Eventually something historical :-) My blog is too full of modern crafting..
I needed a present for a friend of mine. I found the inspiration at marvellous site Kat's Hats.
First I prepared a rectangle of the legth of 60*15cm and embellished it with beautiful golden lace. I bought a man-made gem that should be in the center. I'd wanted a gem in metal hem, but i didn't find any. I hesitated whether to enclose the gem with lace or embroidery, the second won and I was learning from the web how to do it on a piece of fabric.
Now to the rest. I prepared two rectangles (right sides together) of the length twice bigger than the small rectangle's one. I drew the pattern I thought up and pinned securely.
I didn't sew from one end to the other, I left a hole to be able to sew each piece to the circle later. You can notice that I'm still not good at sewing curved lines. What's more the velvet was moving while being sewn. I probably completed the two pieces wrong, or maybe velvet is just tricky:-P
Then I sewed each colour's edges together, pinned it like this and finished the curves.
Pah on the detail is visible how terrible my lines are :-D I cut the fabric near the stitches, at the "valleys" I tried to leave little fabric or cut the edge several times sheer to the stitches. At the "hills" I'd wanted to cut V-hapes, but I didn't have time so they look more like U-shapes.
Turned over and the wreath part sewn to a circle.
I started to gather the fabric to sew the big something into the small something. I used my favourite method of halving. I pinned the fabric of both at one place, then I foung out where the half of both the small and the big piece is situated. I pinned these two places together. I continued halving until they were all nicely pinned.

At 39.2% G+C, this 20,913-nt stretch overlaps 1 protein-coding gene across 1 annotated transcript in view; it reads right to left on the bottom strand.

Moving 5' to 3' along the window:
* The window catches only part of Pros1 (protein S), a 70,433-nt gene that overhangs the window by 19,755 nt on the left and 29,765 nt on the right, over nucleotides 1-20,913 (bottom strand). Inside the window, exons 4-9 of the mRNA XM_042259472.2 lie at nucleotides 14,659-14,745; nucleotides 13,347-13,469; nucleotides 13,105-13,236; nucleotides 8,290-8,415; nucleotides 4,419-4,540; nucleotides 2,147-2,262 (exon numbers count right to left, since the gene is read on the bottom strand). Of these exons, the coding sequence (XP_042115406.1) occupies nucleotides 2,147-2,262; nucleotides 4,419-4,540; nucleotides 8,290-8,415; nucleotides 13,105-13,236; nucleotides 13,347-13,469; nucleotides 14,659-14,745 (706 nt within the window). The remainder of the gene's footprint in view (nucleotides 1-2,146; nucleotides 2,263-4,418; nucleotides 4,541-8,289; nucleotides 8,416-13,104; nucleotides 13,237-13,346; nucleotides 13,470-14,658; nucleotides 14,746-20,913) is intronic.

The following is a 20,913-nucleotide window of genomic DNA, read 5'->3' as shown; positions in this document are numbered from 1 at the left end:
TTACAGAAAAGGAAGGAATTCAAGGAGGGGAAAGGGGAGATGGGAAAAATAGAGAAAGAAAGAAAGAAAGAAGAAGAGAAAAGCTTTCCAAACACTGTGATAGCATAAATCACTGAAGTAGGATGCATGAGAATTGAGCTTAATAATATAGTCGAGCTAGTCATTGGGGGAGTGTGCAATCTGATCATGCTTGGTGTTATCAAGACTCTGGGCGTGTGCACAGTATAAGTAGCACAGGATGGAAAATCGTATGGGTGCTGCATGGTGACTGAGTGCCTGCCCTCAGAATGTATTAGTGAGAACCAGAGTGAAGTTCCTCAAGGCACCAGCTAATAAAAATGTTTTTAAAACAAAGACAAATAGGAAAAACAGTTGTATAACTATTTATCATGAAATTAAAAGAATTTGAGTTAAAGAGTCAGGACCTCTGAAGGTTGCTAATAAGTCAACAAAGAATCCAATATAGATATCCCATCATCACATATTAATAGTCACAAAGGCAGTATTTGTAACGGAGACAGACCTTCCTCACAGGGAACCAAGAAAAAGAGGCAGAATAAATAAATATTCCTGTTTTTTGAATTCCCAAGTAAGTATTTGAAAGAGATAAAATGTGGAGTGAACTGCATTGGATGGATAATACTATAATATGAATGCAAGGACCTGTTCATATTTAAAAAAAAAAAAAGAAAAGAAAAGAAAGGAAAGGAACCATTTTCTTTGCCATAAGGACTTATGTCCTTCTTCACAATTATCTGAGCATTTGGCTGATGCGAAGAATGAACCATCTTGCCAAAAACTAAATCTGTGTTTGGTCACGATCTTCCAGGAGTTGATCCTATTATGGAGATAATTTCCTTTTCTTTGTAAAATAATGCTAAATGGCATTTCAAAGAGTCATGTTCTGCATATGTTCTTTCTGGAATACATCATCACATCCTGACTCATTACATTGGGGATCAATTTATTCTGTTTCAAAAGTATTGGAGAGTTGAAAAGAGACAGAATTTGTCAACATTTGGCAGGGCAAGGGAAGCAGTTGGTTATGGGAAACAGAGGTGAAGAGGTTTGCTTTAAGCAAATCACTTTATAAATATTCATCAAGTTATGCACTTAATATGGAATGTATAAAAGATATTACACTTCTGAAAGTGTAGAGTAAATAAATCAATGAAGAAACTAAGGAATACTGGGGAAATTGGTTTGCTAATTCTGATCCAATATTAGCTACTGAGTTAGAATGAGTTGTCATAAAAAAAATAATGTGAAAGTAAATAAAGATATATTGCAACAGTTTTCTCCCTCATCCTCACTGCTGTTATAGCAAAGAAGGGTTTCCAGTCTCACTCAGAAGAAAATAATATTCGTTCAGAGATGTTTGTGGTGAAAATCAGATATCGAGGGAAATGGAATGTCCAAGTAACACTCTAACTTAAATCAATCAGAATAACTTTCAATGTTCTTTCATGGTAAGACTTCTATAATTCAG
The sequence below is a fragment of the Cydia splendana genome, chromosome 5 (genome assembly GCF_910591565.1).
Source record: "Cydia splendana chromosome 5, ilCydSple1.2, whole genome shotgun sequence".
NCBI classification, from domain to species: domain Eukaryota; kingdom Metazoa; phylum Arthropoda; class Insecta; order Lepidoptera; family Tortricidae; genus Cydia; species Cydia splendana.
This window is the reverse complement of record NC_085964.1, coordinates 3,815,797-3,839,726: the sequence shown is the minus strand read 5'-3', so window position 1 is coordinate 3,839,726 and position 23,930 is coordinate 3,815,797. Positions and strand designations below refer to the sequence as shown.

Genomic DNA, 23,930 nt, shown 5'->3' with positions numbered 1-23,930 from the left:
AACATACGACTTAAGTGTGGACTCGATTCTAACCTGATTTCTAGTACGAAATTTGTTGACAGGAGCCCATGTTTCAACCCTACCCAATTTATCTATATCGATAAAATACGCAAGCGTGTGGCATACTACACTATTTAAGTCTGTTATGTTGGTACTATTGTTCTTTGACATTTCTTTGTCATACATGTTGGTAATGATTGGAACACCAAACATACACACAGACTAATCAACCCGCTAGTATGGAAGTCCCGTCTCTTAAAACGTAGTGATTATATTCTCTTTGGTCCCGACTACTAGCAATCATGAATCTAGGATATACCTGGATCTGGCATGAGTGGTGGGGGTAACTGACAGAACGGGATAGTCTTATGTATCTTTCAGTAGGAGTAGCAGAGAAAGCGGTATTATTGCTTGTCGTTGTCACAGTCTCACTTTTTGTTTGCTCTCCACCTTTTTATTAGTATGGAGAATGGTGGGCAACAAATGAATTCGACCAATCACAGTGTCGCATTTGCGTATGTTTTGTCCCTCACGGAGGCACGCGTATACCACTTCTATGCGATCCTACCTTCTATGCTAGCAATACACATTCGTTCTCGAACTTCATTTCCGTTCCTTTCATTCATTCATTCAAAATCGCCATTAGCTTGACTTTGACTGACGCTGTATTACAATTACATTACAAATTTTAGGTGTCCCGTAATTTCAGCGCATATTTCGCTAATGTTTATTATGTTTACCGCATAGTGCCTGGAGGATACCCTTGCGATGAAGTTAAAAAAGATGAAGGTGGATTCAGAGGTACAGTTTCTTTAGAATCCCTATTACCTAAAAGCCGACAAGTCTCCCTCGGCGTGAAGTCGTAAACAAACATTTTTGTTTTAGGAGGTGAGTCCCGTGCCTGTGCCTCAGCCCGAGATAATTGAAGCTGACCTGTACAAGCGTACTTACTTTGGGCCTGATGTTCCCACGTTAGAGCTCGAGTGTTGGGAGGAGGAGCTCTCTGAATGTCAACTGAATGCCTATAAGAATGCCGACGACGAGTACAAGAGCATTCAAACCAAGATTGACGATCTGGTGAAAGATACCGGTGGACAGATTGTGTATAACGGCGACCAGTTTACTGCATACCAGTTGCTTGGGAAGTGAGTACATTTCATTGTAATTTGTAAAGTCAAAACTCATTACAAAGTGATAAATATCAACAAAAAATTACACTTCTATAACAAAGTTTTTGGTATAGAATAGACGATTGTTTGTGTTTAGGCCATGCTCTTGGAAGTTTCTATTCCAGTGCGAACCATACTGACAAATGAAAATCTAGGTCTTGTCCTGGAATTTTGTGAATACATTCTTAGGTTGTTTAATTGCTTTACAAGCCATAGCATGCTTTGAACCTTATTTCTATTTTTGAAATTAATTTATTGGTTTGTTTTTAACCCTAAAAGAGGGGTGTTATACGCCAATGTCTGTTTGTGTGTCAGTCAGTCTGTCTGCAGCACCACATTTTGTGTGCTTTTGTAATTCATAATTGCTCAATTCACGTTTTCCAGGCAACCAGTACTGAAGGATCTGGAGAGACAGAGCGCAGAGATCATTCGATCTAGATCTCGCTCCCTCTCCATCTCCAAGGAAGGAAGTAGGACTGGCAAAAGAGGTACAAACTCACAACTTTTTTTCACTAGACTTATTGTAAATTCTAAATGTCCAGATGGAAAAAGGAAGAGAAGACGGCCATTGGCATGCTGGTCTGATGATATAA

And then I found out I had completely forgot about the tail thing I wanted. It's the part that hang from one side of the wreath and whose end is placed on the opposite shoulder. I made it smaller so that it just hanged.. The same technique as at the Big piece. My skillfullness almost the same :-P
Pinned together even with the sewn and turned over tail. I sewed about a cm from the edge of the wreath.
Now to the gem. I learned how to do sisha embroidery, called mirror-work as well, from one person on the Net that was so kind as to share her knowledge with us.
I had to rip out the draft of emboidery I had made, because I didn't have any more golden thread :-[ I hoped that the result would look like a metal decoration that I didn't have.
I made one # sign and the other 45° slewed.
If you start, imagine the thread just goes out from fabric.
The next step is a something like a buttonhole stitch. You go under the web with your needle.
At this part I adaptated the stitch a bit. I'd call it a buttonhole-chain sisha as the next step resembles the chain stitch. Go back to the place your thread goes from and into the fabric.
Then prick a little to the left, needle inside the loop.
I prefered to fasten the chain loop before proceeding further, I don't like loose embroidery and fastened all together the broidery would look more like a metal chaos than the mirror work:-D
Like this your stitch should look.
The least one is done intuitively. Instead of making a loop going under the very first stitch and back to the place the thread goes from to close the last chain. I love doing sisha embroidery :)
Back to the rest. I roled the wreath rectangle so that the edge was hidden iside. I pinned it and sewn from the deep blue side, just at the limit between the wreath and the rest, stitches are visible only inside the wreath.
I modified the result to look better - hidden backstitch was used to move the wreath up.
Ironing.. (Time-taking but heart-warming after all of the work done, as it gives the chaperon a lot nicer look.)
This is my kind model showing the chaperon.
The producing took several hours more than one day.
I'll give it to my friend on Saturday. Will he like it? :-)